WordPress Header File: An Overview and Analysis of the Header.php File

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The WordPress header file (header.php) is usually the first file called when a WordPress based website is accessed. As a result, the first lines of a website’s source will contain what is called through header.php. This article will analyze the header.php file. Therefore, the anatomy of the WordPress header file will be considered in detail.

DOCTYPE and tag

First and foremost, a DOCTYPE statement should be included. The choice of DOCTYPE is dependent upon developer and it is not important here. For this purpose, the XHTML 1.0 Strict example is provided. Therefore, the very first line of header.php file should be similar to this one:

<!DOCTYPE html PUBLIC “-//W3C//DTD XHTML 1.0 Strict//EN”


After the DOCTYPE declaration, the opening HTML tag follows. Few attributes are assigned to this tag; usually, these are language attributes and XML namespace declarations. In order to define the language attributes of the specific page, WordPress uses > function. The source code for an follows:

<html xmlns=“https://www.w3.org/1999/xhtml" >

Inside the Tag

META elements (stored within tag) are a very important part of the website, as they contain information the browser will display (and search engine will read first). In order to ease the process concerning different important META tags, WordPress uses template tags. First of all, content type and language information should be included as follows:

<meta http-equiv=“Content-Type” content=";

charset=” />

Furthermore, there are some other important META tags, such as “description” and “keywords”. It is not a good idea to include them manually into header.php file, as they would remain the same throughout the complete website. In order to manage this, it is very good to use specialized SEO plugins, such as Greg’s High Performance SEO or All in One SEO Pack.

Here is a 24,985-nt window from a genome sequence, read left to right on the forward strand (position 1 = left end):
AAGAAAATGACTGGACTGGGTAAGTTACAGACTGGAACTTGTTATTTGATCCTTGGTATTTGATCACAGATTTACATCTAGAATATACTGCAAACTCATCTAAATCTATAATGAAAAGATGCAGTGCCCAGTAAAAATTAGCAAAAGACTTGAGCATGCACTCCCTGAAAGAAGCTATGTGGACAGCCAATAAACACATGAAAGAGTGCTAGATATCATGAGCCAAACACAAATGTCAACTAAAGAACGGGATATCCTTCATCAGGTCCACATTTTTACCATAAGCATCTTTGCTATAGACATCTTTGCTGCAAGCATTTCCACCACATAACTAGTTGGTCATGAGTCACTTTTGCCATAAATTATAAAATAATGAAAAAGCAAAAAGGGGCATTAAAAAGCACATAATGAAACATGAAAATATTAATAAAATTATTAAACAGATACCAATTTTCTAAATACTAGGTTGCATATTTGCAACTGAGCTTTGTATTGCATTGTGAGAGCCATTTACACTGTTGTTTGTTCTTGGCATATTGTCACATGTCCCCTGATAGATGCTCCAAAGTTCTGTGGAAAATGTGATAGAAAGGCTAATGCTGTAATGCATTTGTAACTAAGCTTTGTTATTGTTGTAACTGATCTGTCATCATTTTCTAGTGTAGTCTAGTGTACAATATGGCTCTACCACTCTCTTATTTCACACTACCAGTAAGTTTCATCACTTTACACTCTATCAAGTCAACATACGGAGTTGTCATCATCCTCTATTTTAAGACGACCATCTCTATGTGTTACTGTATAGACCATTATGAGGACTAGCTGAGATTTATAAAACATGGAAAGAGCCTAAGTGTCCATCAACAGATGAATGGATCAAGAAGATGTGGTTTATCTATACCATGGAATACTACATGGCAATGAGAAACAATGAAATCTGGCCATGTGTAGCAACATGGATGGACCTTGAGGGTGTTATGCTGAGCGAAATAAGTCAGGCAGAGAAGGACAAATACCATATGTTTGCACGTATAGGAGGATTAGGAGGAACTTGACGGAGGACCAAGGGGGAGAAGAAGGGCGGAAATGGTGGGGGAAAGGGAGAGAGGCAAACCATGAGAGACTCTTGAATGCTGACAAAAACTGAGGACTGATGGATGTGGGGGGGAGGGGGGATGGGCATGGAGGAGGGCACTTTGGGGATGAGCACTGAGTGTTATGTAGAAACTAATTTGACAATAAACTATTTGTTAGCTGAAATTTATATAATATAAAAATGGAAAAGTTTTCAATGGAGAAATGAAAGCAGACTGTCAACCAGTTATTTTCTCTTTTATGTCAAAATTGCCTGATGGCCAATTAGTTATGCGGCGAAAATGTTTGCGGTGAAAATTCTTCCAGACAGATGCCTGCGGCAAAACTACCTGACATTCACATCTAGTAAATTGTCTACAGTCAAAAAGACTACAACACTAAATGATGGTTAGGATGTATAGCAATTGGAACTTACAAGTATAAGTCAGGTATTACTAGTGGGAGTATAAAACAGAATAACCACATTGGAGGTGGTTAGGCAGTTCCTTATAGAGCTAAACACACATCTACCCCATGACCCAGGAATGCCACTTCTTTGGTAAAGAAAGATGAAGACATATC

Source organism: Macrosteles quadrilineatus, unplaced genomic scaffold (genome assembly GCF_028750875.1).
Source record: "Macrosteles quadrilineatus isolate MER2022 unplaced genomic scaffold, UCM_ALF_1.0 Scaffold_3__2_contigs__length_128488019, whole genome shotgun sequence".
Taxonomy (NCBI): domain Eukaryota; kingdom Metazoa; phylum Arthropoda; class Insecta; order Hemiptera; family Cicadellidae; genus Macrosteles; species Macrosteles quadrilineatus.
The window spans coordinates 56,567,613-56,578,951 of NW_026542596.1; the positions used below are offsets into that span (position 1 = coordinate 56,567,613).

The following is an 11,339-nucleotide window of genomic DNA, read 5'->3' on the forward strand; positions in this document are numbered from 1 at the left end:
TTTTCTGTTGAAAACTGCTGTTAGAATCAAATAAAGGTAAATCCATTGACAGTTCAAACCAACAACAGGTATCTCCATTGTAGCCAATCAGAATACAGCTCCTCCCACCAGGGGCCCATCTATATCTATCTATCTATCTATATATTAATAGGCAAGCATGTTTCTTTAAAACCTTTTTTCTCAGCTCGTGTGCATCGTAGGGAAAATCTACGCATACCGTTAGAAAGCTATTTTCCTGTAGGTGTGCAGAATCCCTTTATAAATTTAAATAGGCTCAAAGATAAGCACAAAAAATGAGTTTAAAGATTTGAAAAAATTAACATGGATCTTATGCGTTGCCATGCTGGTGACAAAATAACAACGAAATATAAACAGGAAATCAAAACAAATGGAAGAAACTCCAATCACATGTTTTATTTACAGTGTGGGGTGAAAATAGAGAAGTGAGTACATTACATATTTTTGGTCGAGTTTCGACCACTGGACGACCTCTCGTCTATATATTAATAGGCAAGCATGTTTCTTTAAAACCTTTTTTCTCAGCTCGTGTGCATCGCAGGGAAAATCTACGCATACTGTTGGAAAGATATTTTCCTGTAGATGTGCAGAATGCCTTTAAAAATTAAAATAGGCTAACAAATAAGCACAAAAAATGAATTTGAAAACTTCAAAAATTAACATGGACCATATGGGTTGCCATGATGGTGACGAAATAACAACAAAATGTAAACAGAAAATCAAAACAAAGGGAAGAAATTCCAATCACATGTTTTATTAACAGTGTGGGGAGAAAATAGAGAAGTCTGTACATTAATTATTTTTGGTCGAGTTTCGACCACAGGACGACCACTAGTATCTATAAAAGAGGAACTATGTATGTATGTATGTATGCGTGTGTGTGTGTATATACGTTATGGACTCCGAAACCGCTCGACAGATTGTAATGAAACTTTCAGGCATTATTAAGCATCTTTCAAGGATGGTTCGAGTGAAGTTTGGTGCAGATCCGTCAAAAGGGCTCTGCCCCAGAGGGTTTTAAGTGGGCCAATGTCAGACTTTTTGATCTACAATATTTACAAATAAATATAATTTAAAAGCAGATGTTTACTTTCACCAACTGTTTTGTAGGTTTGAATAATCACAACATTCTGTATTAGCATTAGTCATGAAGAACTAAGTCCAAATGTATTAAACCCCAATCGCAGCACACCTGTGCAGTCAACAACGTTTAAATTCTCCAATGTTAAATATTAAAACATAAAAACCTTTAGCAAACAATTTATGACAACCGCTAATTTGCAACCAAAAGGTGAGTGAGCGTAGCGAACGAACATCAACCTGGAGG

The tag also holds the , which is actually a title displayed at the top of the browser window. The function that would display the page title according the visited website section follows:

<?php if (function_exists(‘is_tag’) && is_tag()) {

single_tag_title(‘Tag Archive for "’); echo ‘" - ‘;

} elseif (is_archive()) {

wp_title(’’); echo ’ Archive - ‘;

} elseif (is_search()) {

echo ‘Search for "’.wp_specialchars($s).’" - ‘;

} elseif (!(is_404()) && (is_single()) || (is_page())) {

wp_title(’’); echo ’ - ‘;

} elseif (is_404()) {

echo ‘Not Found - ‘;


if (is_home()) {

bloginfo(’name’); echo ’ - ‘; bloginfo(‘description’);

} else {



if ($paged > 1) {

echo ’ - page ‘. $paged;

} ?>

Furthermore, inside the tag, external sources (such as CSS files, JavaScript files, libraries, etc) are linked. Since the look of the website is described with (at least) style.css file, this file must be called. This is done with the following line of code:

<link rel=‘stylesheet’ href=’‘type=‘text/css’ media=‘screen’ />

Embedding JavaScript files is not as easy, though. For example, if a developer wants to include a jQuery library, the following line of code is required:

It is very important to follow this convention, because by doing that, WordPress will decide when a certain library will be loaded, as sometimes it is not required to load all included libraries on every part of the website.

If a developer wants to include some custom script, it is achieved with the following line of code:

The wp_head() Function and the Template Tags

The wp_head() function is extremely important for every WordPress theme, as it “tells” plug-ins and other functions where the tag is. The template tags are used for pulling out of the information about the blog itself. An example of a template tags was used in the source code provided previously in sight this article:

This function can pull out different types of data, such as admin e-mail, language, url, name, version, etc.

Finally, the WordPress header file may contain some other functions, but that goes beyond the scope of this article. Instead, the developer should concentrate on the functions mentioned in this article first, as they are the basis for further extension of the WordPress header file.